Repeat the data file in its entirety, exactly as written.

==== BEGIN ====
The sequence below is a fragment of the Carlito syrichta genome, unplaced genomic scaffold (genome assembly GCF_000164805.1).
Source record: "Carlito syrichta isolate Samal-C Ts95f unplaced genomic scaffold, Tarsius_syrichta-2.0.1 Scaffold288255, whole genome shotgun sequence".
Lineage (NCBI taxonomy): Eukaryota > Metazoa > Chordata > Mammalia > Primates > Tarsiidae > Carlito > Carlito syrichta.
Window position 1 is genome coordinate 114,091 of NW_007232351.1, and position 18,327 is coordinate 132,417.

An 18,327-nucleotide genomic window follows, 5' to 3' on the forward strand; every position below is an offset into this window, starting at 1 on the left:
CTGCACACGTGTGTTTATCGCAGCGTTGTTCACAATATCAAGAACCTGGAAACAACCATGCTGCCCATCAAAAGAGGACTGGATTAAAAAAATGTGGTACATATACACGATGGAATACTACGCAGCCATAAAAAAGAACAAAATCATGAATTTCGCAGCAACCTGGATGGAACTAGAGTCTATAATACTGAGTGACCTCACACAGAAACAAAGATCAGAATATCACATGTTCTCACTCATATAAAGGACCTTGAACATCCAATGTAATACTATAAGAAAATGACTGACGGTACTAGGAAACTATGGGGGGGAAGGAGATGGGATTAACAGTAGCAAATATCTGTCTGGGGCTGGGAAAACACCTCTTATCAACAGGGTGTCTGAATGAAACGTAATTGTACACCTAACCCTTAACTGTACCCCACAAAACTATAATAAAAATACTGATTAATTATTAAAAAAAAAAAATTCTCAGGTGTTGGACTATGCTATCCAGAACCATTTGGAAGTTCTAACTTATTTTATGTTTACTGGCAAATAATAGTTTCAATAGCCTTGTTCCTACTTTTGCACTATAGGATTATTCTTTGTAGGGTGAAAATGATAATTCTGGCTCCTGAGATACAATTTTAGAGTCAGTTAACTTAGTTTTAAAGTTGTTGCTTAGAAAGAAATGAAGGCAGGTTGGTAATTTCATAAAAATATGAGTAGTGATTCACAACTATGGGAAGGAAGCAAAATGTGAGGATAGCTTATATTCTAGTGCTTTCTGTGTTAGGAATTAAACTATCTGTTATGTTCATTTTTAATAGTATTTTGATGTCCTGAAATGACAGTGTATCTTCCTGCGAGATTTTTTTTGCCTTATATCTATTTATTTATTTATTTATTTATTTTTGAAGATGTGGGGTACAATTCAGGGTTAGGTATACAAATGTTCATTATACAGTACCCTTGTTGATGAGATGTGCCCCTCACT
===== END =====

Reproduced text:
The sequence below is a fragment of the Carlito syrichta genome, unplaced genomic scaffold (genome assembly GCF_000164805.1).
Source record: "Carlito syrichta isolate Samal-C Ts95f unplaced genomic scaffold, Tarsius_syrichta-2.0.1 Scaffold288255, whole genome shotgun sequence".
Lineage (NCBI taxonomy): Eukaryota > Metazoa > Chordata > Mammalia > Primates > Tarsiidae > Carlito > Carlito syrichta.
Window position 1 is genome coordinate 114,091 of NW_007232351.1, and position 18,327 is coordinate 132,417.

An 18,327-nucleotide genomic window follows, 5' to 3' on the forward strand; every position below is an offset into this window, starting at 1 on the left:
CTGCACACGTGTGTTTATCGCAGCGTTGTTCACAATATCAAGAACCTGGAAACAACCATGCTGCCCATCAAAAGAGGACTGGATTAAAAAAATGTGGTACATATACACGATGGAATACTACGCAGCCATAAAAAAGAACAAAATCATGAATTTCGCAGCAACCTGGATGGAACTAGAGTCTATAATACTGAGTGACCTCACACAGAAACAAAGATCAGAATATCACATGTTCTCACTCATATAAAGGACCTTGAACATCCAATGTAATACTATAAGAAAATGACTGACGGTACTAGGAAACTATGGGGGGGAAGGAGATGGGATTAACAGTAGCAAATATCTGTCTGGGGCTGGGAAAACACCTCTTATCAACAGGGTGTCTGAATGAAACGTAATTGTACACCTAACCCTTAACTGTACCCCACAAAACTATAATAAAAATACTGATTAATTATTAAAAAAAAAAAATTCTCAGGTGTTGGACTATGCTATCCAGAACCATTTGGAAGTTCTAACTTATTTTATGTTTACTGGCAAATAATAGTTTCAATAGCCTTGTTCCTACTTTTGCACTATAGGATTATTCTTTGTAGGGTGAAAATGATAATTCTGGCTCCTGAGATACAATTTTAGAGTCAGTTAACTTAGTTTTAAAGTTGTTGCTTAGAAAGAAATGAAGGCAGGTTGGTAATTTCATAAAAATATGAGTAGTGATTCACAACTATGGGAAGGAAGCAAAATGTGAGGATAGCTTATATTCTAGTGCTTTCTGTGTTAGGAATTAAACTATCTGTTATGTTCATTTTTAATAGTATTTTGATGTCCTGAAATGACAGTGTATCTTCCTGCGAGATTTTTTTTGCCTTATATCTATTTATTTATTTATTTATTTATTTTTGAAGATGTGGGGTACAATTCAGGGTTAGGTATACAAATGTTCATTATACAGTACCCTTGTTGATGAGATGTGCCCCTCACT